Boston Fed On The Panic Of 1907 ( Or Is That 2008?)
Spot the 10 differences (if any) between this text and the one historians (hopefully not Fed bankers) will write about our time period in 2109.
Some interesting comparisons, demonstrating that even as one hundred years pass, nothing really changes (except for the Fed Chairman's printing press, which luckily, did not exist in 1907). Then and now:
- New York Clearing House Committee - FDIC
- New York City’s clergy - CNBC
- Knickerbocker Trust Company - Lehman Brothers
- New York bankers - New York bankers
- J.P. Morgan - J.P. Morgan (of course)
- Cold - Swine Flu [TBD?]
MONDAY OCTOBER 14: The stock of United Copper Company soars past $62 a share.
WEDNESDAY OCTOBER 16: United Copper closes at $15 a share after bank owner/speculator F.A. Heinze fails in his attempt to corner the company’s shares.
THURSDAY OCTOBER 17: Shortly after midnight, Heinze resigns as president of Mercantile National Bank. Later that morning, prompted by the fear that Heinze’s stock market losses might affect the bank, Mercantile National’s depositors scramble to withdraw their money.
During the day, Heinze’s Butte (Montana) Savings Bank fails as does the brokerage firm of Otto Heinze & Co., which is owned by the brother of F.A. Heinze.
That night, the New York Clearing House Committee declares that Mercantile National is "perfectly solvent and able to meet all its indebtedness." The Committee’s acting chairman also announces that
the Clearing House will stand by the bank in the event of a run by depositors.
FRIDAY OCTOBER 18: Nine banks form an emergency pool of funds to aid Mercantile National. But depositors at Knickerbocker Trust Company begin to withdraw their money. They are concerned because
Knickerbocker’s president, Charles T. Barney, is an associate of F.A. Heinze.
SATURDAY OCTOBER 19: Charles W. Morse, a banker and speculator who was involved with Heinze in the disastrous copper corner, announces he will resign official positions at nine banks and trust companies.
MONDAY OCTOBER 21: Charles T. Barney resigns as president of Knickerbocker Trust Company. Depositors withdraw $8 million in less than four hours before Knickerbocker suspends operations.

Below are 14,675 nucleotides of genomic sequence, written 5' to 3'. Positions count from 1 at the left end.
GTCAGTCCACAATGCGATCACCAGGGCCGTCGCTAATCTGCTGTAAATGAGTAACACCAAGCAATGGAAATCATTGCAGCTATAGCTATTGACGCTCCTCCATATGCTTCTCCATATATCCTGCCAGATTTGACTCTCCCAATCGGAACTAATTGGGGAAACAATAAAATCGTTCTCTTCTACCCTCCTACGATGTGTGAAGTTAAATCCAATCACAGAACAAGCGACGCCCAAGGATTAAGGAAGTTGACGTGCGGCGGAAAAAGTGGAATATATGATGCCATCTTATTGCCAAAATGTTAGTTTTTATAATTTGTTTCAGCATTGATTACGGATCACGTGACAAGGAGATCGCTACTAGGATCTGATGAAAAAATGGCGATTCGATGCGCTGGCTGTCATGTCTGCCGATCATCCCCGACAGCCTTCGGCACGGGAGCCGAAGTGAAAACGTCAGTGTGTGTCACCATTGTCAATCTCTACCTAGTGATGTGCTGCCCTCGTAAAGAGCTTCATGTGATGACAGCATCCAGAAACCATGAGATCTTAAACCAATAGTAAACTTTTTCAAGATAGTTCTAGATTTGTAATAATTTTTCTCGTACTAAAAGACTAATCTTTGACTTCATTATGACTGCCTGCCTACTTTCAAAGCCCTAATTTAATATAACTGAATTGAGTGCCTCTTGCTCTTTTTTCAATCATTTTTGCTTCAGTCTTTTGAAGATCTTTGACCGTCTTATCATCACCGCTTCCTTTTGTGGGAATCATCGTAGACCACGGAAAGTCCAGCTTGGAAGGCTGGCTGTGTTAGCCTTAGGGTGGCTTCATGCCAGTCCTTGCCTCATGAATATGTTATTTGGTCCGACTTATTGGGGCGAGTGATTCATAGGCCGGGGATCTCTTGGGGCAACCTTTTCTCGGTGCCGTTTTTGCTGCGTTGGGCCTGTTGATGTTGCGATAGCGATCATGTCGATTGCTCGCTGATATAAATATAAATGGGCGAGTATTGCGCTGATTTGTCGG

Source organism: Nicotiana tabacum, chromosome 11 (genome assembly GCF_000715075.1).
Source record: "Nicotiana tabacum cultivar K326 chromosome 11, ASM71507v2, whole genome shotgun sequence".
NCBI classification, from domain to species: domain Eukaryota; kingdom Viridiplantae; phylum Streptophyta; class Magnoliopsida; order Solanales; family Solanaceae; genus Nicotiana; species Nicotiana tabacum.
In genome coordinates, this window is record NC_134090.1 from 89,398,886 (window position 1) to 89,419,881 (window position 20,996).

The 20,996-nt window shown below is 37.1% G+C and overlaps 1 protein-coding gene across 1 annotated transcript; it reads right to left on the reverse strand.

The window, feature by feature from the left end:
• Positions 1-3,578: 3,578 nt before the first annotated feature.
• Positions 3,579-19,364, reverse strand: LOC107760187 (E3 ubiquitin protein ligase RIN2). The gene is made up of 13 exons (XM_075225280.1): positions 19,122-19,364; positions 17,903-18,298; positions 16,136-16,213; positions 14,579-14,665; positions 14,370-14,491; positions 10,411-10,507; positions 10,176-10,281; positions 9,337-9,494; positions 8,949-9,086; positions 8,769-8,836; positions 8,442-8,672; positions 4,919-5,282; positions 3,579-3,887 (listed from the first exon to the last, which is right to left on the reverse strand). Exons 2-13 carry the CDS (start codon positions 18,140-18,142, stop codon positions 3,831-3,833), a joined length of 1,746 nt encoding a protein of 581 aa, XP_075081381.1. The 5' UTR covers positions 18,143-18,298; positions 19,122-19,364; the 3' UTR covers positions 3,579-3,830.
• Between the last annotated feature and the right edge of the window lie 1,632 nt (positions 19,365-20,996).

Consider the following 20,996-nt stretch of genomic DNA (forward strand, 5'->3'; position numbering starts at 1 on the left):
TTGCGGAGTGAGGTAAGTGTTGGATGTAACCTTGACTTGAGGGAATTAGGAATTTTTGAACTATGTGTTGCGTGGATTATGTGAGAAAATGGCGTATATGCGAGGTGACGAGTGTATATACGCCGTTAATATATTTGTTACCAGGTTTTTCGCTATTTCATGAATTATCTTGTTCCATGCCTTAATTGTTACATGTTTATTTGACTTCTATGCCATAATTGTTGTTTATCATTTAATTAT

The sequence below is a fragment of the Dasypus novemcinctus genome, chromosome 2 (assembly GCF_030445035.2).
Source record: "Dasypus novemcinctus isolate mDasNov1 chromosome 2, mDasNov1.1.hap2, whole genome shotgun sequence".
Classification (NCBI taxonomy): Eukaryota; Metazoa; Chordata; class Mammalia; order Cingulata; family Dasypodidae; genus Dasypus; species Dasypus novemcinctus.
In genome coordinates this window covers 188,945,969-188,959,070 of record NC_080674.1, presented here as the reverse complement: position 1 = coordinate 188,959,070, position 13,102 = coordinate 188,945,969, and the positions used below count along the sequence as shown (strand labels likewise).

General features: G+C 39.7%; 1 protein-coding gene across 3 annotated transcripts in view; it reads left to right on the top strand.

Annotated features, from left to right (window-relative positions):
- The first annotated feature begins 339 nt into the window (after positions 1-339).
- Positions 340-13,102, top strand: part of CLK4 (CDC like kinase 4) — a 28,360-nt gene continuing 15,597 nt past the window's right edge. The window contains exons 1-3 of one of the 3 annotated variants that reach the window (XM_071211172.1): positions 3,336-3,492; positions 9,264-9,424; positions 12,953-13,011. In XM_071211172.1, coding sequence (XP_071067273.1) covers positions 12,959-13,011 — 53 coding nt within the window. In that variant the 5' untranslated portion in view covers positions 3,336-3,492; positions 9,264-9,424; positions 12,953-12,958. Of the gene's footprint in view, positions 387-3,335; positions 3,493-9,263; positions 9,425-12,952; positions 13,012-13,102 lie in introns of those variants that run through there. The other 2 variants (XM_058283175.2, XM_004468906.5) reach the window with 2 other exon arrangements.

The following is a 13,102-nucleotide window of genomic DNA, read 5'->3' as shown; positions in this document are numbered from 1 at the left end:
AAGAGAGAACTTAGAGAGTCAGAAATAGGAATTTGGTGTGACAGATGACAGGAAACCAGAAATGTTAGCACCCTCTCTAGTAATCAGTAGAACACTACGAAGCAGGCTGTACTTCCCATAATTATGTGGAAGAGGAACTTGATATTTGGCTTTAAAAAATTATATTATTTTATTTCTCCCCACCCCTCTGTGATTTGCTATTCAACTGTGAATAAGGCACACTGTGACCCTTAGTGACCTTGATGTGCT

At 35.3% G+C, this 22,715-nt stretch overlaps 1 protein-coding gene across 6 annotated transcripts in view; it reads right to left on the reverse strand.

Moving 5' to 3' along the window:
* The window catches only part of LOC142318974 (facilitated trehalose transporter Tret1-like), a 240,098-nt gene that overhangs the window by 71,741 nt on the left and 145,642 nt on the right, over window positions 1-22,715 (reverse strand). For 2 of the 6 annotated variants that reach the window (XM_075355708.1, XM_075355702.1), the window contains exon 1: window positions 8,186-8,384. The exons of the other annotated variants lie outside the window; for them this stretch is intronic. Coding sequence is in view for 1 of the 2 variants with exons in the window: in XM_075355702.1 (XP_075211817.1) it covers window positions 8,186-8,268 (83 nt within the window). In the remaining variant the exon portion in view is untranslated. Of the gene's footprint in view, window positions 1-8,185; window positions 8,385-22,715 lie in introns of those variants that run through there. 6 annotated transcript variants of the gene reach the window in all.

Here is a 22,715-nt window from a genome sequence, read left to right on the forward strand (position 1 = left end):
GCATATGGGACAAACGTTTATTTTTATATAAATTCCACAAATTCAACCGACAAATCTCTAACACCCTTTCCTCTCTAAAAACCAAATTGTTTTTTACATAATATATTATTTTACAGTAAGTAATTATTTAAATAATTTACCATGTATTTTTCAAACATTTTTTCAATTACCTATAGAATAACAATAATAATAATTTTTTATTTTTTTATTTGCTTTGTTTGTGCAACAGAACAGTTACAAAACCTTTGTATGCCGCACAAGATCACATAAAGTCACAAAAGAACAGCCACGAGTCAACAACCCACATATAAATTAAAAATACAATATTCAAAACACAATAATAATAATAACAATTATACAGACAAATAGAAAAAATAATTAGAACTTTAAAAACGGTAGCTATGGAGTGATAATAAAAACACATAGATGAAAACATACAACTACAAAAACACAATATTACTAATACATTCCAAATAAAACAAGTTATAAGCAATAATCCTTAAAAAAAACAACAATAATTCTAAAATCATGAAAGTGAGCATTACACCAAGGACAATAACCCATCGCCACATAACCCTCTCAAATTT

TUESDAY OCTOBER 22: J.P. Morgan refuses to aid Knickerbocker Trust, wtiich does not reopen for business. A headline in the Neap York Times announces that Morgan will organize support for Trust Company of America, which is deemed to be in much better condition than Knickerbocker.
WEDNESDAY OCTOBER 23: Treasury Secretary George Cortelyou travels to New York to meet with Morgan and other financiers.
THURSDAY OCTOBER 24: At 1 a.m., Cortelyou announces that the U.S. Treasury will deposit $25 million in several New York City banks. Later in the day, oil tycoon John D. Rockefeller commits $10 million
of his own money to stabilizing the financial situation.
FRIDAY OCTOBER25: Under heavy pressure, firm J.P.Morgan, New York bankers contribute to a $25 million rescue pool for cash-strapped stockbrokers, who have been unable to borrow and are facing ruin.
SATURDAY OCTOBER 26: The crisis takes its toll on J.P. Morgan. Under the headline "J.P. Morgan Has a Cold," the New York Times reports, "J. Pierpont Morgan has a slight Cold resulting from exposure to the night air. In the last week Mr. Morgan has attended many night conferences dealing with the banking situation. In doing so he was obliged on several occasions to ride about in his cab late at night, and in some instances in the early morning. The result was that he contracted a cold which gave him some trouble yesterday. When he left his office late yesterday afternoon he wore a handkerchief about his neck."
SUNDAY OCTOBER 27: At the behest of J.P. Morgan, New York City’s clergy preach sermons urging "Calmness and Confidence."
WEDNESDAY OCTOBER 30: In response to a plea from New York’s Mayor, a Morgan-led syndicate bails out the city by agreeing to place $30 million worth of its revenue bonds with investors. The night before, Morgan had pressured trust company presidents into putting up funds to support the still ailing Trust Company of America and Lincoln Trust-Company. Morgan and his associates also devise a plan to save the brokerage firm of Moore & Schley from failure.